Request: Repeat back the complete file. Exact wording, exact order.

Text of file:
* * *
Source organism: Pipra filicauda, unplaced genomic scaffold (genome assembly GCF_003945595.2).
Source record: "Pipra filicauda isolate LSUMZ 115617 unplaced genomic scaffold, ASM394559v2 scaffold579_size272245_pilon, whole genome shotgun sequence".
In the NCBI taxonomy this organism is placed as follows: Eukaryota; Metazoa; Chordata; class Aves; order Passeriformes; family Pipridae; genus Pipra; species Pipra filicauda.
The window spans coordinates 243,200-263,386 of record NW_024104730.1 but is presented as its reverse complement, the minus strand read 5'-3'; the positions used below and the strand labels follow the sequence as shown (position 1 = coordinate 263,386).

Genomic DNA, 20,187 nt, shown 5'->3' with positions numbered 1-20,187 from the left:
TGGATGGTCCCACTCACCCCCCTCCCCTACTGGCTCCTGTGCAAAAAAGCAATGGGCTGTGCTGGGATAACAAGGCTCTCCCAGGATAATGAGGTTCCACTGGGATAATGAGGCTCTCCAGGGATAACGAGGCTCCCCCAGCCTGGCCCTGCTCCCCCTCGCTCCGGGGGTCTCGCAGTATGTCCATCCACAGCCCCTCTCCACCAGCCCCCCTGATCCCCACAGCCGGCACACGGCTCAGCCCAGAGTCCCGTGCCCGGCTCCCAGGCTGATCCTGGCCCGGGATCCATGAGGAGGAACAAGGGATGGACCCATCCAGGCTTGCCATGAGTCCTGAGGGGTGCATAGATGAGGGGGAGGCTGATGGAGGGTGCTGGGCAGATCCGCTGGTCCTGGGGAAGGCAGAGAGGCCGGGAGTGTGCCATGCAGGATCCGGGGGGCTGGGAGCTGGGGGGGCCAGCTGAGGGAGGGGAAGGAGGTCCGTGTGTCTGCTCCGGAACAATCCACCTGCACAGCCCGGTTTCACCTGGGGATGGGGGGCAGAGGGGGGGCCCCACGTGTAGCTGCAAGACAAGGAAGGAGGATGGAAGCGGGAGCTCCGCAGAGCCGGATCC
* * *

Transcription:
Source organism: Pipra filicauda, unplaced genomic scaffold (genome assembly GCF_003945595.2).
Source record: "Pipra filicauda isolate LSUMZ 115617 unplaced genomic scaffold, ASM394559v2 scaffold579_size272245_pilon, whole genome shotgun sequence".
In the NCBI taxonomy this organism is placed as follows: Eukaryota; Metazoa; Chordata; class Aves; order Passeriformes; family Pipridae; genus Pipra; species Pipra filicauda.
The window spans coordinates 243,200-263,386 of record NW_024104730.1 but is presented as its reverse complement, the minus strand read 5'-3'; the positions used below and the strand labels follow the sequence as shown (position 1 = coordinate 263,386).

Genomic DNA, 20,187 nt, shown 5'->3' with positions numbered 1-20,187 from the left:
TGGATGGTCCCACTCACCCCCCTCCCCTACTGGCTCCTGTGCAAAAAAGCAATGGGCTGTGCTGGGATAACAAGGCTCTCCCAGGATAATGAGGTTCCACTGGGATAATGAGGCTCTCCAGGGATAACGAGGCTCCCCCAGCCTGGCCCTGCTCCCCCTCGCTCCGGGGGTCTCGCAGTATGTCCATCCACAGCCCCTCTCCACCAGCCCCCCTGATCCCCACAGCCGGCACACGGCTCAGCCCAGAGTCCCGTGCCCGGCTCCCAGGCTGATCCTGGCCCGGGATCCATGAGGAGGAACAAGGGATGGACCCATCCAGGCTTGCCATGAGTCCTGAGGGGTGCATAGATGAGGGGGAGGCTGATGGAGGGTGCTGGGCAGATCCGCTGGTCCTGGGGAAGGCAGAGAGGCCGGGAGTGTGCCATGCAGGATCCGGGGGGCTGGGAGCTGGGGGGGCCAGCTGAGGGAGGGGAAGGAGGTCCGTGTGTCTGCTCCGGAACAATCCACCTGCACAGCCCGGTTTCACCTGGGGATGGGGGGCAGAGGGGGGGCCCCACGTGTAGCTGCAAGACAAGGAAGGAGGATGGAAGCGGGAGCTCCGCAGAGCCGGATCC